Fixed term tenancies in light of the Residential Tenancies Amendment Act 2020 – is a fixed term really a fixed term?
History of the Act
As its name suggests, the Residential Tenancies Act 1986 (the Act) serves to outline the rights of landlords and tenants in relation to ‘residential premises’. The Act defines residential premises as being any premises used (or intended) for occupation by any person as a place of residence, whether or not such occupation is lawful.
The scope of the Act is therefore extremely wide, providing rights not only to those in standard residential property arrangements but to tenants who may find themselves in ‘unlawful’ premises, whether it be a converted garage or even an industrial warehouse.
However, this was not always the case, as it was only with the implementation of the Residential Tenancies Amendment Act 2019 that the reaches of the Act were able to be extended in this manner. Now, with the new Residential Tenancies Amendment Act 2020 (the Amendment Act), the rights of tenants have been strengthened even further.
The Act pre 11 February 2021
Prior to the Amendment Act, section 60A of the Act provided that a fixed-term tenancy would become periodic* upon its expiry unless contrary notice was given within the prescribed time frame. This notice could be given by either the tenant or the landlord and required no particular cause or reason.
Importantly, under the Act, these provisions still apply to existing fixed-term tenancies which were entered into prior to 11 February 2021. However, in cases where such tenancies are renewed, they may be deemed to be new tenancies, making them subject to the post 11 February section detailed below.
(* A periodic tenancy has no fixed end date in the agreement.)
The Act post 11 February 2021
For tenancies entered into after this date, the Amendment Act implements a different approach and removes the right of the landlord to prevent a fixed-term tenancy from becoming periodic (upon its expiry) simply by providing notice (without cause) within a particular timeframe. Under the new section 60A(2) of the Act, fixed-term tenancies will automatically become periodic tenancies upon their expiry, unless one of the following occurs:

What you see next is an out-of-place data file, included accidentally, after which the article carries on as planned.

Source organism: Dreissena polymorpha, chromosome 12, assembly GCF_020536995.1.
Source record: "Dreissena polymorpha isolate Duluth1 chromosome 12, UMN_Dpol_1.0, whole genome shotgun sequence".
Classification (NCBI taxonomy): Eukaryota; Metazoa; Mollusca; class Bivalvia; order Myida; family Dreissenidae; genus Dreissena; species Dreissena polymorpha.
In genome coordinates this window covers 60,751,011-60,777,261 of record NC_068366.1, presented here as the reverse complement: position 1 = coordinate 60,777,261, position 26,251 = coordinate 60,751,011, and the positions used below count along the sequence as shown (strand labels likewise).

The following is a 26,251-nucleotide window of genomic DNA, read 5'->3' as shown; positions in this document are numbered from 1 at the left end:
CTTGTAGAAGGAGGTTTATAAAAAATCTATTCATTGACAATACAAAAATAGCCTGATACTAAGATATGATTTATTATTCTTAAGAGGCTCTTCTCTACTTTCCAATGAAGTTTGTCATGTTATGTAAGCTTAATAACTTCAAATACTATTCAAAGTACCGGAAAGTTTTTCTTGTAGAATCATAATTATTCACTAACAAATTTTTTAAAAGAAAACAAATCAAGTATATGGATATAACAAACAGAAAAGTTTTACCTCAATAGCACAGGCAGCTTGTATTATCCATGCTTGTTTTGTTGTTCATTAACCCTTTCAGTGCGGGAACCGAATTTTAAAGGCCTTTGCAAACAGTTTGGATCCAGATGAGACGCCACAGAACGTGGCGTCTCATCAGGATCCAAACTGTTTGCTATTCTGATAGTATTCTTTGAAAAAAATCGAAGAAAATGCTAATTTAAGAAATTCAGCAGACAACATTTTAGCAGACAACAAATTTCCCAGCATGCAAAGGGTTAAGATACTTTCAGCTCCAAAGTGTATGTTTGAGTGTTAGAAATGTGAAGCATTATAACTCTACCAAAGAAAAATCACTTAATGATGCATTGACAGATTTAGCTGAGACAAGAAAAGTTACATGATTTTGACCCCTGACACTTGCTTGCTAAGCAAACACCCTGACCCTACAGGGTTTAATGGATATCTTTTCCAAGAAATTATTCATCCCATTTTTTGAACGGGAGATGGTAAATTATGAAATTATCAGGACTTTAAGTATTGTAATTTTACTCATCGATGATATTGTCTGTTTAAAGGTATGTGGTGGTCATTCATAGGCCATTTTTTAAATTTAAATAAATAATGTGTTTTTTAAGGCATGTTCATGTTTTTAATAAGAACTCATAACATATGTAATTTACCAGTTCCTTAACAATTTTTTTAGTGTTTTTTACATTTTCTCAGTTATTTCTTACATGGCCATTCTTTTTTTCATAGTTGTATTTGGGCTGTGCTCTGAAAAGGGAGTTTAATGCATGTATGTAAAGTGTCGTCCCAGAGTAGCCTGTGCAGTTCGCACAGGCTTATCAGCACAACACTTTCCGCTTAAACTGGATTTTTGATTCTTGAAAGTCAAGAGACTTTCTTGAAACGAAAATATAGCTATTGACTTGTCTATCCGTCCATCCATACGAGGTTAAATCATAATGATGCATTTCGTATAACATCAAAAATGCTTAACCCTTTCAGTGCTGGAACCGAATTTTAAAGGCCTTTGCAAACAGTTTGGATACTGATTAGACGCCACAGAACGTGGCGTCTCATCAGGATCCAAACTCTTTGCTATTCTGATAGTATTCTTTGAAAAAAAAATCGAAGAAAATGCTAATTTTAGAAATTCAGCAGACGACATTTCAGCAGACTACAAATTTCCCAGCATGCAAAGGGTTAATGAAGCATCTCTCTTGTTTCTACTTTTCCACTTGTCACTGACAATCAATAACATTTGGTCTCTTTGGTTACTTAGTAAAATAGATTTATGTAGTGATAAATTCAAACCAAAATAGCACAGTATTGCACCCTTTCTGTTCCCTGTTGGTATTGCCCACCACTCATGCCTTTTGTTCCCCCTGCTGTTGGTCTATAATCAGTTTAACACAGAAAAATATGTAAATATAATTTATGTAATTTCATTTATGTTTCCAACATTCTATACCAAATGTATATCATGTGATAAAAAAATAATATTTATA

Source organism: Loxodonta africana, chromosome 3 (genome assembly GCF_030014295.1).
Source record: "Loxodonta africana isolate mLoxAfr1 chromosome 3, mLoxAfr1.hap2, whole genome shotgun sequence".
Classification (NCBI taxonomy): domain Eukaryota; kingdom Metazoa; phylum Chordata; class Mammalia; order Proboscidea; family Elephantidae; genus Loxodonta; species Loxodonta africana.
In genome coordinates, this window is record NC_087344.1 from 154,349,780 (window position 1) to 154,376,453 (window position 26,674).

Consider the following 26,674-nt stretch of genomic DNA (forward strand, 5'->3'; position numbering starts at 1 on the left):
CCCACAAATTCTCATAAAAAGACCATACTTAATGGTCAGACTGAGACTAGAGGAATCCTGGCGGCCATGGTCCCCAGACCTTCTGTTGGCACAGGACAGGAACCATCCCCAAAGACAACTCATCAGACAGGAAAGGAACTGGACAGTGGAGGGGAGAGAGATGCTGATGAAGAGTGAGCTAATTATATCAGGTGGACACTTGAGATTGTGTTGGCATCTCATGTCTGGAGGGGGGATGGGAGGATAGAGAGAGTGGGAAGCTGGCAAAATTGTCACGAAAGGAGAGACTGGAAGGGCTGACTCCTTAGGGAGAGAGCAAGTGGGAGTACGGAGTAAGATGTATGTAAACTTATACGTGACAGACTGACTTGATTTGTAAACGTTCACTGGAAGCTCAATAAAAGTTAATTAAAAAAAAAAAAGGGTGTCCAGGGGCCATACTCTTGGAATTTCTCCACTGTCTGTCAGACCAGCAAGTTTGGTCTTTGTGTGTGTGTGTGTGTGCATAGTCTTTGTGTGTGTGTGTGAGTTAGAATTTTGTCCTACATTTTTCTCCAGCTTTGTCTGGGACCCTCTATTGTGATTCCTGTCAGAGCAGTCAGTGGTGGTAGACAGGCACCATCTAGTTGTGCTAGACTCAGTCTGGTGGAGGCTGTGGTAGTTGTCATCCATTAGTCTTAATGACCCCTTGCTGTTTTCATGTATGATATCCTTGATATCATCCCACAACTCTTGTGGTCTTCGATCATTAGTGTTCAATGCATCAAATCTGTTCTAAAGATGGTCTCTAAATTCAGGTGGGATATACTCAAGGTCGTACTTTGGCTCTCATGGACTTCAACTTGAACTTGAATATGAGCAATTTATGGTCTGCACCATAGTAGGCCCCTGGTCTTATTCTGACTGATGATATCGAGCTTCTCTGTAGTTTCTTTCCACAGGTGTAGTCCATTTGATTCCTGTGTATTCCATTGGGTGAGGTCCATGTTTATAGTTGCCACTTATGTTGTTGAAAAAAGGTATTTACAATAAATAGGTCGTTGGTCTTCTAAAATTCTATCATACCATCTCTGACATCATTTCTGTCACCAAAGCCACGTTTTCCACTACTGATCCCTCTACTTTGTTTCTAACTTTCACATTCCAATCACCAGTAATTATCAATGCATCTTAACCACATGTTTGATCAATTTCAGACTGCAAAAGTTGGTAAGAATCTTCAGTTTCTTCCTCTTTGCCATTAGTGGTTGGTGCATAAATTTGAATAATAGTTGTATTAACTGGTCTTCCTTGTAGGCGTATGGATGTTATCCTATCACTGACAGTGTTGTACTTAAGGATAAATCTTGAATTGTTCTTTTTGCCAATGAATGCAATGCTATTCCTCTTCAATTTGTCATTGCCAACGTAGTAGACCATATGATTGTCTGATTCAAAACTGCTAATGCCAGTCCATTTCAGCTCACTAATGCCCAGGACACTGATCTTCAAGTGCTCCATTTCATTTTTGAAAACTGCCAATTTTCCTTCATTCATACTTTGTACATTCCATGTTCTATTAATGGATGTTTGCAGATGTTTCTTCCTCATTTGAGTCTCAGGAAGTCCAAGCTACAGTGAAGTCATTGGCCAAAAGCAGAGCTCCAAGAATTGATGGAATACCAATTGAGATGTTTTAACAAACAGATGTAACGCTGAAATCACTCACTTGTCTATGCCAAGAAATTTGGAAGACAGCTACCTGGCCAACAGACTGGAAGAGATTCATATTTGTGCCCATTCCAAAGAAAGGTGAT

a) before the expiry, the parties renew or extend the existing tenancy agreement; or
b) before the expiry, the parties agree not to continue with the tenancy; or
c) at least 28 days before the expiry, the tenant gives the landlord written notice of the tenant’s intention not to continue with the tenancy; or
d) before the expiry, a party gives notice as mentioned in any of section 50(1)(a) to (b) that terminates the tenancy on or before the expiry, or that would do if the tenancy were already periodic. (That is to say, as put by Tenancy Services, “if the landlord doesn't want it to become a periodic tenancy, they need to give a reason for ending the tenancy, and provide notice based on the requirements of that reason. The reasons are the same as for ending a periodic tenancy”).
Such reasons for terminating periodic tenancies are outlined in section 51 of the Act.
‘Contracting Out’ and Section 60A(2)(b) of the Act
It is important to be mindful that parties cannot include clauses in a tenancy agreement that conflict with the provisions of the Act. If challenged, the Tenancy Tribunal would likely hold that such clauses were unenforceable, even amounting to an “unlawful act” subject to the fines outlined in Schedule 1A of the Act. In our view, a clause in the tenancy agreement establishing that the tenancy will not extend beyond the expiry of the fixed term would likely be sufficient to constitute a valid agreement under section 60A(2)(b) above. The section itself does not specify whether such agreement must take place after the commencement of the tenancy, in order to be deemed effective.
As the amendments to section 60 of the Act have only been in force for a short period of time, the full implications for landlords remain to be seen.
While (as previously suggested) the inclusion of a clause establishing that neither party intends for the fixed-term tenancy to continue past its expiry may be adequate under the Act, we will likely only have certainty after this issue has been confirmed by the Tenancy Tribunal in the future.
If this article has raised any questions for you, we'd love to hear from you. Please contact Sam Pinson, Solicitor on firstname.lastname@example.org.
Disclaimer: The information contained here is of a general nature and should be used as a guide only. Any reference to law is to New Zealand law and legislation. We recommend before acting on it, you consult your accountant or tax adviser